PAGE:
“I need to warn you now, I’ve literally come straight from my therapy session, so you’re gonna get whatever you want out of me!” Comedian Rosie Jones throws her head back with laughter then looks me square in the eyes with a huge grin. However bad a day you’re having, it’s absolutely impossible not to smile when you’re around Rosie Jones.


Jones, a self-described Triple Threat – “I’m gay, I’m disabled, and I’m a p***k”, is talking to us at one of the busiest times in her calendar year. “June and July are my months, because June is gay pride and July is disability pride. So, I spend all of June going ‘I’m gay, I’m so gay, I’m GAY!’ and now, ‘I’m DISABLED, baby!’”, she laughs, whooping and throwing her arms in the air.

She joins us fresh from Brighton Comedy Festival, where she performed alongside peers and friends including Brett Goldstein and Nish Kumar. “It was five really fun, really great acts,” she says cheerily, before suddenly adding in a hushed tone: “Can I tell you a secret?”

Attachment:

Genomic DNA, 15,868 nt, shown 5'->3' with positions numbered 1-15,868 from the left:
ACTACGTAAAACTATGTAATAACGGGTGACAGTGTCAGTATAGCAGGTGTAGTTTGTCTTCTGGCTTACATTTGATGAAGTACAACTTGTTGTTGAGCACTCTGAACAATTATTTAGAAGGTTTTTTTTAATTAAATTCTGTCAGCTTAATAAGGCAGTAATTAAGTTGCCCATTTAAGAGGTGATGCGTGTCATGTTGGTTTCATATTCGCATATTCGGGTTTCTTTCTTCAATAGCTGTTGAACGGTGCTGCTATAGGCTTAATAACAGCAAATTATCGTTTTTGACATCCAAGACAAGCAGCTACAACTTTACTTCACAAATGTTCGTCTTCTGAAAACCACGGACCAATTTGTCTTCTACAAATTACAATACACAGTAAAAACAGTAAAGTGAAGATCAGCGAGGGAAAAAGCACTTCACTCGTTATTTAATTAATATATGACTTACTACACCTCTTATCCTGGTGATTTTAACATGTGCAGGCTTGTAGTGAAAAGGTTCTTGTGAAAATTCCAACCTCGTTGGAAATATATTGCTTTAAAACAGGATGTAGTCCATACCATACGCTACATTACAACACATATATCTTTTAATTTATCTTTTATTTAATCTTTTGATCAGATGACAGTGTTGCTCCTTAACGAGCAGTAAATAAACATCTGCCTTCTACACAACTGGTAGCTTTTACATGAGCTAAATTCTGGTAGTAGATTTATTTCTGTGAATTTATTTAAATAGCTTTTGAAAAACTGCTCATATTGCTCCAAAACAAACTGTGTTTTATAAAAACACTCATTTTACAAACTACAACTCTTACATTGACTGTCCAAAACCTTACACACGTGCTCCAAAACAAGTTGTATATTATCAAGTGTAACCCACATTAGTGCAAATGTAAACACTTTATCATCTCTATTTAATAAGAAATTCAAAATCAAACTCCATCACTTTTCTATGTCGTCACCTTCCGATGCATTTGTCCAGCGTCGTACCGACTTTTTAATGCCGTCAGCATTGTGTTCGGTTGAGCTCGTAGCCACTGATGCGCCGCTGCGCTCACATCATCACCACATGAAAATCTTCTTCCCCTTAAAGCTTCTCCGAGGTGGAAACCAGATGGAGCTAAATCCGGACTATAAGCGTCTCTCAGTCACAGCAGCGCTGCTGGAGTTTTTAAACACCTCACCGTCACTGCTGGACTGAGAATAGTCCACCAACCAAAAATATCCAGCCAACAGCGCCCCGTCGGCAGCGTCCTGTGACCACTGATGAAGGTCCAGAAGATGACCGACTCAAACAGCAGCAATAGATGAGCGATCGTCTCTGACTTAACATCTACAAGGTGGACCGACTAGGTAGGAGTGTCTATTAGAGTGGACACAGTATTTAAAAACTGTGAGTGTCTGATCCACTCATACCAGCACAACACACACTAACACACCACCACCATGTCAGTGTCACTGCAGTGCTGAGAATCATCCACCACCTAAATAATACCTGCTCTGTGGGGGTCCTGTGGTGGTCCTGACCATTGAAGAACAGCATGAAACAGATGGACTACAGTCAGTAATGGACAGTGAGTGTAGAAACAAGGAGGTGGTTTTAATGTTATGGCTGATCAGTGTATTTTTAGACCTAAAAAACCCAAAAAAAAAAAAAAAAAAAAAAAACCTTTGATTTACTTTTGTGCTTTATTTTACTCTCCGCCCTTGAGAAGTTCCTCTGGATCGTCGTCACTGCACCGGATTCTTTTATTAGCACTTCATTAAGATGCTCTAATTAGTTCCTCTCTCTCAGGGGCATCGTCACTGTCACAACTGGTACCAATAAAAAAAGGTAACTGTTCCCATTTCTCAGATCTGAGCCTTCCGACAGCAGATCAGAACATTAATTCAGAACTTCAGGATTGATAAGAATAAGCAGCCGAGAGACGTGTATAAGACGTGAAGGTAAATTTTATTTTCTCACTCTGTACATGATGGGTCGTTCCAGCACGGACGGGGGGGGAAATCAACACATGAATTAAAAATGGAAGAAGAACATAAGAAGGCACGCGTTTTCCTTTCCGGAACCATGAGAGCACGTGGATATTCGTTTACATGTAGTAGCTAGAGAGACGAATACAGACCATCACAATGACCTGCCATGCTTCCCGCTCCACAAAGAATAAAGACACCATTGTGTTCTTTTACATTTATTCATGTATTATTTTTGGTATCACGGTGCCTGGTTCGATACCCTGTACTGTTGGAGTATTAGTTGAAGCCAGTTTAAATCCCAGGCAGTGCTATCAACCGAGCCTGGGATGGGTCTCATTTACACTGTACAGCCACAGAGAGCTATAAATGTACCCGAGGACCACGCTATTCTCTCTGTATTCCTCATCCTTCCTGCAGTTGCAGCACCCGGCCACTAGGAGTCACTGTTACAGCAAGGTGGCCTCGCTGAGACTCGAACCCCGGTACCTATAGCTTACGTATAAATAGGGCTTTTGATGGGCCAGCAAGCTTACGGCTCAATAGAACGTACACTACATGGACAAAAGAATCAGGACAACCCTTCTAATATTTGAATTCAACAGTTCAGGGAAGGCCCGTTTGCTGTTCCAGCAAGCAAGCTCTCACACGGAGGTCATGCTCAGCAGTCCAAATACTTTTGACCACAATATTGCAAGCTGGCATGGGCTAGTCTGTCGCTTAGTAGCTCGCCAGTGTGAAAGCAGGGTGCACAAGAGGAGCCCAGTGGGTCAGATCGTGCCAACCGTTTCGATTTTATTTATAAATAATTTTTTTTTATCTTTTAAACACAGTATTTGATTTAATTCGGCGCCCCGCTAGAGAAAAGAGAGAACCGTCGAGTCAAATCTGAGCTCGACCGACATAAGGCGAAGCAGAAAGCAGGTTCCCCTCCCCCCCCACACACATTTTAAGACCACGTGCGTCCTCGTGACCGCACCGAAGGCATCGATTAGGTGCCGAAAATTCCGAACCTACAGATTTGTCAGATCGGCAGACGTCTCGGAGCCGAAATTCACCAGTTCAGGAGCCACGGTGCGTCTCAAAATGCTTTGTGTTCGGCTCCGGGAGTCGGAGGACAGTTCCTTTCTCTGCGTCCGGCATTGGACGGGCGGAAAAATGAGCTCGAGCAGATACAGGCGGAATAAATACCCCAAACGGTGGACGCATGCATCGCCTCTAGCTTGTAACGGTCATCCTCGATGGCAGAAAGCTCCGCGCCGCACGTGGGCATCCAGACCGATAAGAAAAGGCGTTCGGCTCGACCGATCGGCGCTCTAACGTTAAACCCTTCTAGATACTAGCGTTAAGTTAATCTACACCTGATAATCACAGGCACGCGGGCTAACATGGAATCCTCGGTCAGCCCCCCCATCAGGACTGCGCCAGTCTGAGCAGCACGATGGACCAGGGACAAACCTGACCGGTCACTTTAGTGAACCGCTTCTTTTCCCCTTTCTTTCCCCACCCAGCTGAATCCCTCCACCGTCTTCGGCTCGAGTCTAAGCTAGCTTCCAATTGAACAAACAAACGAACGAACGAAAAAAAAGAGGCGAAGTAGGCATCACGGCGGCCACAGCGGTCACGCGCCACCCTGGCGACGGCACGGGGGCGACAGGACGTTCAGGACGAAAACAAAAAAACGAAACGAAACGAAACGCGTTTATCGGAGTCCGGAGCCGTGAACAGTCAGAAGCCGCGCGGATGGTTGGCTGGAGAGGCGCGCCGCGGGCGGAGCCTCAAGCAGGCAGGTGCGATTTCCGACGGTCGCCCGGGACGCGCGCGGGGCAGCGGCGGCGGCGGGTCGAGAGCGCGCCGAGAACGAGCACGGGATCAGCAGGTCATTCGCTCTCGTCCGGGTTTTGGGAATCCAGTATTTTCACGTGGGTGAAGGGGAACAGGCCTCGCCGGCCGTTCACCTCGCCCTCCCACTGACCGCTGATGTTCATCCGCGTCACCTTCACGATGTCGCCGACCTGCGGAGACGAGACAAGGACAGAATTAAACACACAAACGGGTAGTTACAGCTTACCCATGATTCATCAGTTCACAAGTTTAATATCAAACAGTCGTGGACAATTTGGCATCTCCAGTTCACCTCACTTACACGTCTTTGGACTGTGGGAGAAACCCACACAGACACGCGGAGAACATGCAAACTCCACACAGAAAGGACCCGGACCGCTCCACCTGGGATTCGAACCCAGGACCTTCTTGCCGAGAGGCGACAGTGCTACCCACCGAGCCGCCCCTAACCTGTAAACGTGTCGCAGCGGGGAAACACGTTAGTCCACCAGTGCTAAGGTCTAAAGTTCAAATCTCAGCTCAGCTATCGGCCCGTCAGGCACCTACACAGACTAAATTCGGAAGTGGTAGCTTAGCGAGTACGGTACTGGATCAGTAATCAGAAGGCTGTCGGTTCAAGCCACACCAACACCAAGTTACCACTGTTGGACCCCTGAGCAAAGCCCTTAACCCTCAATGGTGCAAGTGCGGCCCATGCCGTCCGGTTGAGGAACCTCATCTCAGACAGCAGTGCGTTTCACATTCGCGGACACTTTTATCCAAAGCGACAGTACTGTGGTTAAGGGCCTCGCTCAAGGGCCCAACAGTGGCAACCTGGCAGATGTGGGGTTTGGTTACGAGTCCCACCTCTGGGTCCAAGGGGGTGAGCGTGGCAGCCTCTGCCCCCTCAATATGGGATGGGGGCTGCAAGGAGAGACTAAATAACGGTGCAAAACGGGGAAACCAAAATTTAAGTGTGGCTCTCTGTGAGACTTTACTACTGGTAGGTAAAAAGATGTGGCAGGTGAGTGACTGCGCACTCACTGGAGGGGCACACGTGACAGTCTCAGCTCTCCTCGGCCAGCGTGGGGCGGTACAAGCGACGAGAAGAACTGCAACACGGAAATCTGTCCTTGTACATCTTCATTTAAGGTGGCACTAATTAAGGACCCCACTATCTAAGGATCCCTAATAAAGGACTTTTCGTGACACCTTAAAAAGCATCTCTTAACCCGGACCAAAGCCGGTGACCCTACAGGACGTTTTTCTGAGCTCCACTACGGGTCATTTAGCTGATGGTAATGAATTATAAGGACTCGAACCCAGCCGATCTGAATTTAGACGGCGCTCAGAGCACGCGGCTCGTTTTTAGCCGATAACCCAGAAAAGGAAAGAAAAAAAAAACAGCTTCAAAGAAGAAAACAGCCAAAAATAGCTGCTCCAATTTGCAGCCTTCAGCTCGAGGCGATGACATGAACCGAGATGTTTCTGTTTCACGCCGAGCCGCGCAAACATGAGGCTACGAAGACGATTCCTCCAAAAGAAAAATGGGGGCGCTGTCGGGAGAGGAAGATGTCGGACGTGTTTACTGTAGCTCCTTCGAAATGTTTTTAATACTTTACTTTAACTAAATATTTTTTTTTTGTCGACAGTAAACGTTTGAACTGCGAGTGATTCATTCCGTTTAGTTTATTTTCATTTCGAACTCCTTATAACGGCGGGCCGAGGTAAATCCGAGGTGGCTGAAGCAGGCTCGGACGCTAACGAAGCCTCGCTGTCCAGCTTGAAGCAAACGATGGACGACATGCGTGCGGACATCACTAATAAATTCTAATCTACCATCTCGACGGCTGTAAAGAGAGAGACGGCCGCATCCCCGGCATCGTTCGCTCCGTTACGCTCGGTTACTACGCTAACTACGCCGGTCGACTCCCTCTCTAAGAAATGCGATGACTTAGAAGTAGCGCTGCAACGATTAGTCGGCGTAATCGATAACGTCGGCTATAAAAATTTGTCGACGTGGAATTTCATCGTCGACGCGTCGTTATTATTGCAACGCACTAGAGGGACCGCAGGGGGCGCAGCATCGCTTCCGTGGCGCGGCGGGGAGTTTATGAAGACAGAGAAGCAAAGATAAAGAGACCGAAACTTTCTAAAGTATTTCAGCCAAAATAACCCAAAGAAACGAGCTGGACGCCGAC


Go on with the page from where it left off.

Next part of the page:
She brandishes her phone and shows me the background photo: a stunning shot of Goldstein’s Ted Lasso co-star, Hannah Waddingham. “My phone was on the table, Brett picked it up and was like, ‘Whose phone is this? Who’s got Hannah as their background?’ and then Nish was like, ‘of course it’s gonna be Pervert Jones,’ so Brett actually videocalled Hannah right there! Nish and Brett said they’d never seen me so coy!” We both begin laughing raucously, again.

“Brighton, Sunday, was probably the best day of my life,” she concludes proudly with a glint in her eye.

Rosie Jones
Rosie Jones Getty Images

Within just a few short minutes, Rosie Jones has made me laugh more than I usually do in a week. It’s so refreshing seeing a disabled comedian, when we’re all too often the butt of everyone else’s jokes. Is comedy her way of taking back control and reclaiming the narrative around disability? “Yes, absolutely,” she nods.

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“I’ve been disabled all my life. I can’t really explain it, but it’s odd knowing you’re different before you can even talk or walk.”